I hate to keep saying “I told you so” about Fourth Edition D&D, but there’s a thread on TheRPGSite that talks about the new Rust Monster in the MMII. I really can’t believe what I’m reading.
As most of you know, in D&D the Rust Monster is a weird-looking mostly harmless critter feared by adventurers because of its diet. It touches metal with its feathery antennae and cause it to rust into bits, then it eats the rust.
Well, apparently the thought of anyone losing a magic item is no longer tolerable to the Wizards designers. Check it out:
Attack Mode: Dissolve Metal (standard action; per encounter) • Targets a creature wearing or wielding a rusting magic item of 10th level or lower or any non-magic rusting item; +9 vs. Reflex; the rusting item is destroyed.
Residuum Recovery • A rust monster consumes any item it destroys. The residuum from any magic items the monster has destroyed can be retrieved from its stomach. The residuum is worth the market value of the item (not one-fifth the value).
“Residuum” is the magic dust that you can disenchant 4e magic items into. Normally, as part of their ridiculous and sad economic rules, it’s only worth 20% of the item’s cost. However, the Rust Monster now kindly keeps it at full price for you in its gullet. There’s an explicit rationale for this in the “A Guide to Using Rust Monsters” section in the MM2 which boils down to “don’t make any nine year olds cry”…
Eventually, though, the PCs should have an opportunity to regain their lost equipment by using the residuum found in the monster. Although a PC might lose an item, it is intended that the loss be only temporary, which is why the residuum recovered from a rust monster is equal to the full value of the destroyed item. How the PCs deal with the loss is what makes the rust monster fun. Be wary of PCs who try to abuse a rust monster’s powers to their advantage by using rust monsters to consume items the PCs would otherwise sell for one-fifth value. In such cases, you should reduce the resulting residuum to one-fifth value, effectively making the rust monster a free Disenchant Magic Item ritual.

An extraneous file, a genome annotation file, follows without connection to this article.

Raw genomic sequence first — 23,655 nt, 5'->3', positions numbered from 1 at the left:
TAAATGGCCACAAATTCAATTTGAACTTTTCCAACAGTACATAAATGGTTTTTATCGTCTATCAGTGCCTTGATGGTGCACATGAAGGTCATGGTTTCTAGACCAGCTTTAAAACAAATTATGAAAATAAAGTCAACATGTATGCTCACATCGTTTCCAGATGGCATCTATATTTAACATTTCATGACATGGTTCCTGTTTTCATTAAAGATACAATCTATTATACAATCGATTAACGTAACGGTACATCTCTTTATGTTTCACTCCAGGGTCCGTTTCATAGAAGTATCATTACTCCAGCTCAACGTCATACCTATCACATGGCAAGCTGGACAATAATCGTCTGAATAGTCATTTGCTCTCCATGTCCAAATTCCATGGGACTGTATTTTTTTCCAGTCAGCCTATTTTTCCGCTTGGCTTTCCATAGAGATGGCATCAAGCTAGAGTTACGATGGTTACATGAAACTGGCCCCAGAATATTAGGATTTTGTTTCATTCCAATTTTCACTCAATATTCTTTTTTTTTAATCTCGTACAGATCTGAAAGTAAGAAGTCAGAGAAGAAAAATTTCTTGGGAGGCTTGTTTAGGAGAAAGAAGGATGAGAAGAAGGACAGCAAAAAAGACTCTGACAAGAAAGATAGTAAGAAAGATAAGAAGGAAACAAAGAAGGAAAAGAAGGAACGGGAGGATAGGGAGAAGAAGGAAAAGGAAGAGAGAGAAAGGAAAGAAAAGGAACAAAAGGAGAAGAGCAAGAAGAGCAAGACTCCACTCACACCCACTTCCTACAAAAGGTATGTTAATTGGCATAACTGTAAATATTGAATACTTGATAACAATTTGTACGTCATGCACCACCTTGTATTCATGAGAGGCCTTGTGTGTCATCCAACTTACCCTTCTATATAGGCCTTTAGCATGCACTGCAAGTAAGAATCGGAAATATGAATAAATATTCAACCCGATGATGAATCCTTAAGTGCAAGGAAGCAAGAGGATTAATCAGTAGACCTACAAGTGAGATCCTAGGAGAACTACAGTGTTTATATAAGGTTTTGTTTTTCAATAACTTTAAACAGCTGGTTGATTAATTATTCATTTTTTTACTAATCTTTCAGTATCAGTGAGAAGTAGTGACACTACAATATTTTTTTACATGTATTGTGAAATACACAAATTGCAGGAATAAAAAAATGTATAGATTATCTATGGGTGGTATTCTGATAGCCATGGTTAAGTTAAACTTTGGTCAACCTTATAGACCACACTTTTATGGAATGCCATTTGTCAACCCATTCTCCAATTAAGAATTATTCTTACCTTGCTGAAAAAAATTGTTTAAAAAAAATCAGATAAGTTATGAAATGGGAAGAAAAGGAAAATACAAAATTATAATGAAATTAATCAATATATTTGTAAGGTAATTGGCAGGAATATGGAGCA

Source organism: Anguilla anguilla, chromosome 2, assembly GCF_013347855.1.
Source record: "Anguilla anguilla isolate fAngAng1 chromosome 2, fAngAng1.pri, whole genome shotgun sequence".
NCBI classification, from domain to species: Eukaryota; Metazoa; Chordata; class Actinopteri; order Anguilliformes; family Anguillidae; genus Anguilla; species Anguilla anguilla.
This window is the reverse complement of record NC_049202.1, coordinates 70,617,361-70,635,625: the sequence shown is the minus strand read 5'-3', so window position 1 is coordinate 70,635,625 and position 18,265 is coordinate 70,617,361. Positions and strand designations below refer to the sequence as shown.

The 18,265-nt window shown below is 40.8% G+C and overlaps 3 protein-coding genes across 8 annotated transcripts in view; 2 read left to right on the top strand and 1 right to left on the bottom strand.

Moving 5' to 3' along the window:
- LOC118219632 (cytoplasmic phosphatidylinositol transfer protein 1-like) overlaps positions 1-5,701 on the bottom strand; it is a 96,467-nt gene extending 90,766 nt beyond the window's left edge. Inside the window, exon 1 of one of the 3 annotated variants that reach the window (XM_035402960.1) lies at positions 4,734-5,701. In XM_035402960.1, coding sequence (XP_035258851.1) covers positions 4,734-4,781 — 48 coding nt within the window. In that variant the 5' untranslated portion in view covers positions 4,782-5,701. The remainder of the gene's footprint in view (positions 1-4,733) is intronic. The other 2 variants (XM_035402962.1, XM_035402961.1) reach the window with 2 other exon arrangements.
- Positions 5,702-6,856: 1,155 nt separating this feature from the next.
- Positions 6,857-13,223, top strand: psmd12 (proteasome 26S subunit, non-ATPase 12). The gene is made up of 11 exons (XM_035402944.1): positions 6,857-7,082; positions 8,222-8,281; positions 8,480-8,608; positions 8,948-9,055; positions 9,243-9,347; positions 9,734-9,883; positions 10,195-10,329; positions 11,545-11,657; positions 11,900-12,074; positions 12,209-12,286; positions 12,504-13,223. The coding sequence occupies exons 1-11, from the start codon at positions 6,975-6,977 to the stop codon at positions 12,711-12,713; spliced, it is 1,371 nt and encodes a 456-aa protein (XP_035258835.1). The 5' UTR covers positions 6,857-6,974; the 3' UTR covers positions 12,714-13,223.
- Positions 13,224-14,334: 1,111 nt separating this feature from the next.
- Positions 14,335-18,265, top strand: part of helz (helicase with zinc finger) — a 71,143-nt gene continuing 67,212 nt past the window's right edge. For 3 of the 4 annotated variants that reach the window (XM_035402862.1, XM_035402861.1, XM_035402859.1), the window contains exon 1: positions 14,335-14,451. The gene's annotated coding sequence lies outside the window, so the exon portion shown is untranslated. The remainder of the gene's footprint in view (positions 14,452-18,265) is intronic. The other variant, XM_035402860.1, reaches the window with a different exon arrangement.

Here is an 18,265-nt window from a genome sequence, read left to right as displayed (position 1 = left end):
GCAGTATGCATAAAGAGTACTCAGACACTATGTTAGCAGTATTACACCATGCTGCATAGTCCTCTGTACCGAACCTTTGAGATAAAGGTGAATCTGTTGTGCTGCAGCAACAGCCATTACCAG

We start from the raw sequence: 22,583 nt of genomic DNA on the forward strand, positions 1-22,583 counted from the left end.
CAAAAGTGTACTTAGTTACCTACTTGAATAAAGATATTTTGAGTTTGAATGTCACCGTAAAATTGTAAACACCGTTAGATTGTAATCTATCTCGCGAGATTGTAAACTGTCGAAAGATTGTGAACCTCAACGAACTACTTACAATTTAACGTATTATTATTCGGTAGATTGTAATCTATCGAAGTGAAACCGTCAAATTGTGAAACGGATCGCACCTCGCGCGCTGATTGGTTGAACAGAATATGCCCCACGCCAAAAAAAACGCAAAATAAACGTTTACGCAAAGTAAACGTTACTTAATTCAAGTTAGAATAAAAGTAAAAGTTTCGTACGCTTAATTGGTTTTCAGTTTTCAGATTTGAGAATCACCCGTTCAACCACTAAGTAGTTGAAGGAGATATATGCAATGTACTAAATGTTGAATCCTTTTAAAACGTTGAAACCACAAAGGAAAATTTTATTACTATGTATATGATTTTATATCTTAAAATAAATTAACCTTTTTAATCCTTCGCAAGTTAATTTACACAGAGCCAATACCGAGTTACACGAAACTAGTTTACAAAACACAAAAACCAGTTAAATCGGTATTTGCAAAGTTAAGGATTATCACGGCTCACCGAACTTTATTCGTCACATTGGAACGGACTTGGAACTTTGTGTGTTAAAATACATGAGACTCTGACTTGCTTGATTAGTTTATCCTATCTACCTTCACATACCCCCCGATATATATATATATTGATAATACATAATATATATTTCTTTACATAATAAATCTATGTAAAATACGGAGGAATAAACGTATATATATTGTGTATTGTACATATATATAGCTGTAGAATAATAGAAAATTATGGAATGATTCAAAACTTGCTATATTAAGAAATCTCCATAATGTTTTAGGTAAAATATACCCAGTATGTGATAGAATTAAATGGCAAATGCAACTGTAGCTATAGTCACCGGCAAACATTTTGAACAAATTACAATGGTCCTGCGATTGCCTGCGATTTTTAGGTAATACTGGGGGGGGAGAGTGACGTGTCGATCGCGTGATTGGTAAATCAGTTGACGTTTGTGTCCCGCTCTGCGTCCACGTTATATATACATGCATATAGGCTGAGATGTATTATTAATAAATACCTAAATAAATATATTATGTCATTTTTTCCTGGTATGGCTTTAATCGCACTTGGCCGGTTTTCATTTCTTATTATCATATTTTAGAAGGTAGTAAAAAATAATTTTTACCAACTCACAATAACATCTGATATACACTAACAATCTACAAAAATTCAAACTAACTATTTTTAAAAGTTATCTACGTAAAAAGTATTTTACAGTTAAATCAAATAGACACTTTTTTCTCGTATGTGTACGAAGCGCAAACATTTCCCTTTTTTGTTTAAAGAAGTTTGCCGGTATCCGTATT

What, they didn’t bother rule-izing that last part by giving it a “Detect Intent” power that would formally change the residuum value based on its reading of the character’s mind?
Seriously, come the fuck on. Realism and consequences are not “fun”, according to Mearls and the other 4e writers. All those people who have enjoyed playing any other edition of D&D must be confused.
Why not just take that small additional step and have characters respawn close to the dungeon with all their gear? God forbid a dead party member gets left behind or some other factor causes them to lose their stuff. Or have un-fun trips to get raised or otherwise be out of the action for more than five minutes. Some of the 4e community is dismissive of “these tired comparisons of 4e to MMORPGs” but – the truth’s the truth. This is a pure computer game move.
Heck, put spawn points in the dungeon. I was amused recently when I got Unreal Tournament 3 on the XBox 360 and in the cutscenes they actually refer to the respawn points as real, in-world things. Most games have the courtesy to pretend they don’t really exist (I know, it actually makes some sense in the UT universe… But this isn’t XCrawl, it’s D&D.). Time for D&D to do the same thing! Dying, gear loss, etc. should all be only moments of delay from getting back in the melee!
I mean, I’m honestly not averse to that in some fringe take-off of the genre like XCrawl. But in D&D? In a core world that supposedly might make some sense, like the fantasy worlds from those things called books people used to read? Really?